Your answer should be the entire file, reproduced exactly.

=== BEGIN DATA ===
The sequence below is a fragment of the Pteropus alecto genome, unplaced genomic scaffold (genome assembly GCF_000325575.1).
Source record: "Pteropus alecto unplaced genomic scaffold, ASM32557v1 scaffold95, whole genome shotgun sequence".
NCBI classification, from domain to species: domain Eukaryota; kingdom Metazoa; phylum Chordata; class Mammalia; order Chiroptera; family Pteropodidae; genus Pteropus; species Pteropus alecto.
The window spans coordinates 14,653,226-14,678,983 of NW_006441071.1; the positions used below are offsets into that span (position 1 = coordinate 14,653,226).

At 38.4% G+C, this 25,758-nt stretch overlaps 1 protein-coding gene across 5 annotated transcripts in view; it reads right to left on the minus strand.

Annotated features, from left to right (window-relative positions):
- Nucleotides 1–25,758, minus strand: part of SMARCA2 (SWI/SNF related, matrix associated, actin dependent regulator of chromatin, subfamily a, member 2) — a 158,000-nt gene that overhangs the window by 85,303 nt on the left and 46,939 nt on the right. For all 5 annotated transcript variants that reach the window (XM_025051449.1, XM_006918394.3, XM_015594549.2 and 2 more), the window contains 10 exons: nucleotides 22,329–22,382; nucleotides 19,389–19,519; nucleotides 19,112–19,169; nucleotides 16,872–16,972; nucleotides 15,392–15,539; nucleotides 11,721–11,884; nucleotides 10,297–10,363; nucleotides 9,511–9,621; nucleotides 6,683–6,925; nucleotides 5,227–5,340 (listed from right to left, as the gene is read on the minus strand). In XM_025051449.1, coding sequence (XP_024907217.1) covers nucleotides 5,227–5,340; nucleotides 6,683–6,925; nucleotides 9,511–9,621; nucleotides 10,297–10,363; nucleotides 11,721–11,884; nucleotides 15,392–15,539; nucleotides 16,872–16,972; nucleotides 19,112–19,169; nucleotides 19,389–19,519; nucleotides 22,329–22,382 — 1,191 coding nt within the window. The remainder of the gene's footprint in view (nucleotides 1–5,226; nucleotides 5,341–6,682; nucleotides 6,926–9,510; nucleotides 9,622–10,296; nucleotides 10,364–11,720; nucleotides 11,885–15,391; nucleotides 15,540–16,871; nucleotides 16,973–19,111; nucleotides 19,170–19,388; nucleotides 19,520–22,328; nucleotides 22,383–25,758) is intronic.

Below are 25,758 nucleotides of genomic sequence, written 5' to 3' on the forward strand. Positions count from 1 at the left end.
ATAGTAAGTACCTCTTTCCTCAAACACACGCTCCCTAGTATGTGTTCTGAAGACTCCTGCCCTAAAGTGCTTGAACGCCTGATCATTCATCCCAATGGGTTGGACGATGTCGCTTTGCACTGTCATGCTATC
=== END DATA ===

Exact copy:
The sequence below is a fragment of the Pteropus alecto genome, unplaced genomic scaffold (genome assembly GCF_000325575.1).
Source record: "Pteropus alecto unplaced genomic scaffold, ASM32557v1 scaffold95, whole genome shotgun sequence".
NCBI classification, from domain to species: domain Eukaryota; kingdom Metazoa; phylum Chordata; class Mammalia; order Chiroptera; family Pteropodidae; genus Pteropus; species Pteropus alecto.
The window spans coordinates 14,653,226-14,678,983 of NW_006441071.1; the positions used below are offsets into that span (position 1 = coordinate 14,653,226).

At 38.4% G+C, this 25,758-nt stretch overlaps 1 protein-coding gene across 5 annotated transcripts in view; it reads right to left on the minus strand.

Annotated features, from left to right (window-relative positions):
- Nucleotides 1–25,758, minus strand: part of SMARCA2 (SWI/SNF related, matrix associated, actin dependent regulator of chromatin, subfamily a, member 2) — a 158,000-nt gene that overhangs the window by 85,303 nt on the left and 46,939 nt on the right. For all 5 annotated transcript variants that reach the window (XM_025051449.1, XM_006918394.3, XM_015594549.2 and 2 more), the window contains 10 exons: nucleotides 22,329–22,382; nucleotides 19,389–19,519; nucleotides 19,112–19,169; nucleotides 16,872–16,972; nucleotides 15,392–15,539; nucleotides 11,721–11,884; nucleotides 10,297–10,363; nucleotides 9,511–9,621; nucleotides 6,683–6,925; nucleotides 5,227–5,340 (listed from right to left, as the gene is read on the minus strand). In XM_025051449.1, coding sequence (XP_024907217.1) covers nucleotides 5,227–5,340; nucleotides 6,683–6,925; nucleotides 9,511–9,621; nucleotides 10,297–10,363; nucleotides 11,721–11,884; nucleotides 15,392–15,539; nucleotides 16,872–16,972; nucleotides 19,112–19,169; nucleotides 19,389–19,519; nucleotides 22,329–22,382 — 1,191 coding nt within the window. The remainder of the gene's footprint in view (nucleotides 1–5,226; nucleotides 5,341–6,682; nucleotides 6,926–9,510; nucleotides 9,622–10,296; nucleotides 10,364–11,720; nucleotides 11,885–15,391; nucleotides 15,540–16,871; nucleotides 16,973–19,111; nucleotides 19,170–19,388; nucleotides 19,520–22,328; nucleotides 22,383–25,758) is intronic.

Below are 25,758 nucleotides of genomic sequence, written 5' to 3' on the forward strand. Positions count from 1 at the left end.
ATAGTAAGTACCTCTTTCCTCAAACACACGCTCCCTAGTATGTGTTCTGAAGACTCCTGCCCTAAAGTGCTTGAACGCCTGATCATTCATCCCAATGGGTTGGACGATGTCGCTTTGCACTGTCATGCTATC